The same is likely to apply to other types of unfavourable treatment where there is a subsequent internal grievance/appeal decision. On the logic of Stott, it would seem wise to explicitly include the subsequent decision(s) in any s.15 claim.
“Because of something arising in consequence of” the disability
For s.15 to apply, the “unfavourable treatment” must be “because of something arising in consequence of” the disability.
The EAT has said that tribunals must apply this wording. It is not enough just to ask whether there is a connection between the disability and the unfavourable treatment:
- Tribunals should identify the “something”;
- the “something” must “arise in consequence of” the disability: below Something arising “in consequence of” the disability; and
- the unfavourable treatment must be “because of” that “something”: below “Because of…”.
The EAT emphasised that there need to be two separate causal connections in:
Basildon & Thurrock NHS Foundation Trust v Weerasinghe (bailii.org) EAT, 2015
The EAT said: “There are two links in the chain, both of which are causal, though the causative relationship is differently expressed in respect of each of them. The Tribunal has first to focus upon the words “because of something”, and therefore has to identify “something” – and second upon the fact that that “something” must be “something arising in consequence of B’s disability”, which constitutes a second causative (consequential) link. These are two separate stages. In addition, the statute requires the Tribunal to conclude that it is A’s treatment of B that is because of something arising, and that it is unfavourable to B.”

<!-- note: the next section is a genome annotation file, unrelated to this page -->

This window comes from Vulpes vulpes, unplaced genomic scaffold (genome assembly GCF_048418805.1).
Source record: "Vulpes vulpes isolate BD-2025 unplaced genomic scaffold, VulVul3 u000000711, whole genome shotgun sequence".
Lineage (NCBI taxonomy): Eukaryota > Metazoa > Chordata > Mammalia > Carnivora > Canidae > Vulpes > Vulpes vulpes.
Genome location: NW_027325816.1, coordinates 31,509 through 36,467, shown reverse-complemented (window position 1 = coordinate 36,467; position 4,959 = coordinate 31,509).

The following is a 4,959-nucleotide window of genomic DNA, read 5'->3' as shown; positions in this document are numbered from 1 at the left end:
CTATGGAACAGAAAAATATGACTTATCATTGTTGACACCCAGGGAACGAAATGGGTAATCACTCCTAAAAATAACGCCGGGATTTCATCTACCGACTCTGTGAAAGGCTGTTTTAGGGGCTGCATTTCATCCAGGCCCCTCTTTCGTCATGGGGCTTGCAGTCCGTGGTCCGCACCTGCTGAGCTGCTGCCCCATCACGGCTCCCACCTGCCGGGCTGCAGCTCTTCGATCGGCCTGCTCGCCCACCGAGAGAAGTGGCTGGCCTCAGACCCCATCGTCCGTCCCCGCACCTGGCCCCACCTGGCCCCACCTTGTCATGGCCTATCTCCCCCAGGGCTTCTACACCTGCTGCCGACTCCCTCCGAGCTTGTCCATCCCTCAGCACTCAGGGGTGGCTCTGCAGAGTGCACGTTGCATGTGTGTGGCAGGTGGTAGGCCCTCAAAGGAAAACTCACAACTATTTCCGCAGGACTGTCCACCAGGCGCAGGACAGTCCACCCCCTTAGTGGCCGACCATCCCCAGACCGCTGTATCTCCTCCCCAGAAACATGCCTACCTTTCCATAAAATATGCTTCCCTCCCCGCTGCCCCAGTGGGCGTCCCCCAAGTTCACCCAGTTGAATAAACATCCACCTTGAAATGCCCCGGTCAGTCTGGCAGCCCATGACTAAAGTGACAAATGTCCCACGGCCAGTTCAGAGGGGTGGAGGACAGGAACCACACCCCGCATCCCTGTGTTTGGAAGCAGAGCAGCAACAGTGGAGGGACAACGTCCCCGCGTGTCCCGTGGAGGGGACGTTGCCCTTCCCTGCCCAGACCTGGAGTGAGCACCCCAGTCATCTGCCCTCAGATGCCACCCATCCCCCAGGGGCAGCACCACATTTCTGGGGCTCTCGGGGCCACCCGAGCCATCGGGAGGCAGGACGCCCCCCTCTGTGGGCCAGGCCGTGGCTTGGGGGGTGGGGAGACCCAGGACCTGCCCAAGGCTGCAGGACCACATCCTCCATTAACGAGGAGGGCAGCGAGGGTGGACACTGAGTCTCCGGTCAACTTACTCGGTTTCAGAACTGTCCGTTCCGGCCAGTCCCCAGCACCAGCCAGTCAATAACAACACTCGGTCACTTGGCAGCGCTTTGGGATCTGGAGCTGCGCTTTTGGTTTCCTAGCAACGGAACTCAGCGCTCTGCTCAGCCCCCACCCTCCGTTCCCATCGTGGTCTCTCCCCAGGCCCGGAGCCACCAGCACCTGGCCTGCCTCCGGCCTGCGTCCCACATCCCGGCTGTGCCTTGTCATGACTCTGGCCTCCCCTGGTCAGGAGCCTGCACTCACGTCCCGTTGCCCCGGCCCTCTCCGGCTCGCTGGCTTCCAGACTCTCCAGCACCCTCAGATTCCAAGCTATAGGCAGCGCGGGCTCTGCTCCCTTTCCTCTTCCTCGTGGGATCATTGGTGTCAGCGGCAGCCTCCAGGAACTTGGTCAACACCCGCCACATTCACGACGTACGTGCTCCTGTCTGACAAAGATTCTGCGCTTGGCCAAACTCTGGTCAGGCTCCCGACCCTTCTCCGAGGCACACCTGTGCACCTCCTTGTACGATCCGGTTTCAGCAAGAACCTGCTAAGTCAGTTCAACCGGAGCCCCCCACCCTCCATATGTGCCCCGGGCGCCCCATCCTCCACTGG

The EAT set out the “proper approach” to considering s.15 in paragraph 31 of its judgment in Pnaiser v NHS England (bailii.org), 2016.
The scope of the wording in s.15 is wide, as illustrated by the cases below.
Something arising “in consequence of” the disability
The reason for the unfavourable treatment must be something arising ‘in consequence of’ the claimant’s disability. Cases indicate that this will be interpreted widely:
- there may be a chain of causal links rather than something simple: eg T-Systems below;
- the Court of Appeal has held the employer etc need not know the “something” arose in consequence of the disability; and
- the disability need not be the only effective cause of the “something”.
T-Systems v Lewis (bailii.org), EAT, 2015
The claimant was unable to decide whether to take voluntary redundancy rather than shift to a new shift pattern, because of the delay in production of a medical report commissioned by her employer on whether in the light of her disability she was fit to work the new pattern. Her inability to make the decision tipped the scales in the employer deciding to dismiss her. The EAT upheld the tribunal’s decision that her inability to decide was ‘something arising in consequence of’ her disability, even though there was more than one link in the chain of causation.
The EAT said “It is a question of fact and degree for an Employment Tribunal to decide whether something arises in consequence of disability. No doubt it is likely that, if there are many links in the chain of causation, an Employment Tribunal will conclude that one is not really the consequence of the other… But the application of a straightforward statutory test can be left to the good sense of the Employment Tribunals without any particular gloss upon it.”
There is more on another aspect of this case below.
Houghton v Land Registry (bailii.org), EAT 2015